Guardians of the Galaxy Volume 2 Review

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The Gang’s All Here

Reviewed by Mason Manuel

Marvel’s biggest surprise hit team is back to once again save us from conventional Marvel tropes. Space Avengers they may be, but the heart and bond between these fantastic characters are just as strong as their first go round and show no signs of slowing. Though director James Gunn fails to capture lightening in a bottle twice, that doesn’t stop the film from being any less fun than its predecessor.

The guardians have recovered from their spat with dispensable Marvel villain #54 and are enjoying their life being the sort of antihero space pirates we know and love. All of the initial team are back with actors Chris Pratt, Zoe Saldana, Dave Bautista, and Bradley Cooper playing Star Lord, Gamora, Drax, and Rocket respectively. Even Vin Diesel is back the voice over-role of the century, Baby Groot. The acting team works terrifically together showing that they have just as much fun working together as they ever did. Elizabeth Debiki comes in as Kismet, A.K.A dispensable Marvel villain #55 unfortunately, though she gives her best with her dry, monotone character. The conflict between Kismet and the Guardians is on shaky ground at best to deserve the romping chase they go through but conflict is only one aspect of Guardians Volume 2.

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The real star of the show

The main issue the film suffers is it’s pacing, mainly in its’ second act. Initially meeting up with the loveable team again is great and accompanied by yet another fun, dancing-in-the-aisles worthy soundtrack. But later the Guardians find themselves split up and fighting alone or with one other team member and this is where the films highs and lows exist simultaneously. A great part about the team is just that; they are a team and they are best when they work together. Splitting them up into some unpredictable scenarios and alliances is certainly a risky move and to the film’s credit, it does occasionally pay off, especially with Rocket and Michael Rooker’s blue as can be Yondu. Other tiny team ups just don’t have the same oomph to them though and that detracts from the movie’s main draw of the team becoming more of a family.

Speaking of which, family is a huge theme of the story this time around, with the previews making it no secret that Star Lord’s dad is Ego the Living planet played by Kurt Russel. The chemistry between actors Pratt and Russell is electric and immediately believable as a father and son dynamic. It is made very clear that the actors are having a ball with the fun their characters are having and it meshes with the overall tone of the film wonderfully. The story also delves a little deeper into romance for a number of characters, the validity of which I will sit back and let you be the judge of. The interactions are always a guaranteed laugh though some feel a tough more awkward than they should.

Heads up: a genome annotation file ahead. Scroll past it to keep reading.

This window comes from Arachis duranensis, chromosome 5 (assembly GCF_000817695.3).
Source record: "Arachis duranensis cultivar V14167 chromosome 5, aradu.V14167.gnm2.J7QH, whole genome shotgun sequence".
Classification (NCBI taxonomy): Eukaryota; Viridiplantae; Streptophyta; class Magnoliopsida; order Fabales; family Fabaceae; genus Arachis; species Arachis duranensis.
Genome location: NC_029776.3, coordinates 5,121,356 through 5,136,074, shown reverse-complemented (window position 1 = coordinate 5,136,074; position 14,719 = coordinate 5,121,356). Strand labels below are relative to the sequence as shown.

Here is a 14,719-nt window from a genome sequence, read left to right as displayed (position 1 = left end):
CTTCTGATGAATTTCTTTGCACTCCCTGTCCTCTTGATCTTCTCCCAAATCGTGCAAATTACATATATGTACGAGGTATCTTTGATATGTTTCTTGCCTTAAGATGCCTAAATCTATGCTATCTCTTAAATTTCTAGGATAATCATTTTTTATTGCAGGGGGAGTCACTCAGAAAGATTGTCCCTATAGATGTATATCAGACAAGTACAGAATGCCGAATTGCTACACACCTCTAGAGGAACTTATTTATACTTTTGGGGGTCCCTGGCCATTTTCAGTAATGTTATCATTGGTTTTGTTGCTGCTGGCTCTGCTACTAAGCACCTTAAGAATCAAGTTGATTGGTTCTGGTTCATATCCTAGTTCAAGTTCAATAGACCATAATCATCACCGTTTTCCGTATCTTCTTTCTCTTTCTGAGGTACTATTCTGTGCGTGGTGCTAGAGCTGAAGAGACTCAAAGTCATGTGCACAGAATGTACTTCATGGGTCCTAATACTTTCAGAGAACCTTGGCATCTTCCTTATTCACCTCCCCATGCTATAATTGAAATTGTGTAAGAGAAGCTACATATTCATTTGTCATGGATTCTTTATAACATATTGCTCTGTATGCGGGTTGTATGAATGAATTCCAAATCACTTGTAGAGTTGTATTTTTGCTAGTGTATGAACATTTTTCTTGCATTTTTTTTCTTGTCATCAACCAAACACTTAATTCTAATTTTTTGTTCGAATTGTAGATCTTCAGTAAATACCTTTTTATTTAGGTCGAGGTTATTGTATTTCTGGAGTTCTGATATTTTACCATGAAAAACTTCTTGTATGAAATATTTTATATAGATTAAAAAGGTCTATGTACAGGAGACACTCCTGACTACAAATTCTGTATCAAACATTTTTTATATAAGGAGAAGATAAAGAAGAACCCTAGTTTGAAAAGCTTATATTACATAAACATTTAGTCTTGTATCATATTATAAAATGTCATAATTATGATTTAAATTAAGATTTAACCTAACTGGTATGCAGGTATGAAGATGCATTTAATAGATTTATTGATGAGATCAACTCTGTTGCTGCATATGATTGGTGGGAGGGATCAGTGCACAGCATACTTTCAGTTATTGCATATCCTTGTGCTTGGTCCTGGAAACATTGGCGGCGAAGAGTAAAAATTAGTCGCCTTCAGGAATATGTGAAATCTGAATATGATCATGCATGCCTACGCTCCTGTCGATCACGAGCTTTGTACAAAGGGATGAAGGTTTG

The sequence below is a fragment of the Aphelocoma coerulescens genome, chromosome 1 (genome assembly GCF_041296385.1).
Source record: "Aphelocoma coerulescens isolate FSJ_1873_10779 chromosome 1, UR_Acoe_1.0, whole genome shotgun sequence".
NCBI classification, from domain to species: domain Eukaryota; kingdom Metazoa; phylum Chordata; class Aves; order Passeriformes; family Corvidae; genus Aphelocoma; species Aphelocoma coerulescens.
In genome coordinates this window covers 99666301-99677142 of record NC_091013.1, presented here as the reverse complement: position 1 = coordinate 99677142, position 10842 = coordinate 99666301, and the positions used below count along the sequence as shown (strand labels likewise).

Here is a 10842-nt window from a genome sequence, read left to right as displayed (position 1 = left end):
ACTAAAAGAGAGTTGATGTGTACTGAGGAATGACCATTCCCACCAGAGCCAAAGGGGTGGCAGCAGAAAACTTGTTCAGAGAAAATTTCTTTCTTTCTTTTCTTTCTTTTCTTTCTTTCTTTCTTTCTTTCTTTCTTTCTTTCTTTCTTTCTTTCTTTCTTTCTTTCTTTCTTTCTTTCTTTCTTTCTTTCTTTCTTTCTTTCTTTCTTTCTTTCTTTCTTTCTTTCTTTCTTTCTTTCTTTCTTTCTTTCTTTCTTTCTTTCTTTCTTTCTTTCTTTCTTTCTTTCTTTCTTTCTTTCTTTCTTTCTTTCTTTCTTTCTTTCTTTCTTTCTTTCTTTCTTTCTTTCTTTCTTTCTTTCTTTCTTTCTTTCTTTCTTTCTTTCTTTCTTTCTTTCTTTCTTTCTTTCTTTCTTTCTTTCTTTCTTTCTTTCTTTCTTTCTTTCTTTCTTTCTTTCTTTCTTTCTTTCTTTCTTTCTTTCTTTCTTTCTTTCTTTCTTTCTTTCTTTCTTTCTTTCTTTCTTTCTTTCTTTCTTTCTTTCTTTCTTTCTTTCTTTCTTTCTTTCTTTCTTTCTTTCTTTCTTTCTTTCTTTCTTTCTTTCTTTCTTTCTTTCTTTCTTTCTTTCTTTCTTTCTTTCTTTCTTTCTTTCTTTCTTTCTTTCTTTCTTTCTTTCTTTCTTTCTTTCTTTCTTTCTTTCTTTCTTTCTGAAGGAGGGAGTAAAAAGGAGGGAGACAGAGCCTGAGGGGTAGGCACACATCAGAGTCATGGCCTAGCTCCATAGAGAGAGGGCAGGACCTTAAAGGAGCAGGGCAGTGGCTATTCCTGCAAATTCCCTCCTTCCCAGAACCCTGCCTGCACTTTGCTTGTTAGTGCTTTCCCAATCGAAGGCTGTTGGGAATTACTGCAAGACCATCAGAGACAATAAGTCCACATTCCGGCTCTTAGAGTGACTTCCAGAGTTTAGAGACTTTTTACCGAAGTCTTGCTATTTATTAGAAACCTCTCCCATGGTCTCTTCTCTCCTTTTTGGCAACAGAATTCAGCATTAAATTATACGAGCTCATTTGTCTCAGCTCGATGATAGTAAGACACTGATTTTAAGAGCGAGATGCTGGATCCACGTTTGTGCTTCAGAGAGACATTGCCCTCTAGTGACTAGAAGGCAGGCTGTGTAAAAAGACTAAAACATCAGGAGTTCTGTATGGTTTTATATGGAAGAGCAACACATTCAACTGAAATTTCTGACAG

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Who’s your daddy?

Visually, James Gunn goes full blown with a 70’s color palate, decking his world in bright neon and flashy hues of orange and gold. Marvel films are rarely praised for their visual activity seeing as how they normally look rather similar but Gunn still manages to stay a touch ahead of the curve with some smart design. Mesh that with some fun action scenes and well-choreographed chases and you have yourself a hell of a good time.

The Guardians don’t fall into the hole that most MCU sequels do by taking the original premise and just throwing more money at it but it is undeniable that some of the initial charm is lost in the second iteration. Nevertheless, the combination of great acting and fun dialogue meshed with some fantastic music make Guardians of the Galaxy: Volume Two a tune you’ll want to crank up. RDR gives it a 7.5 out of 10.


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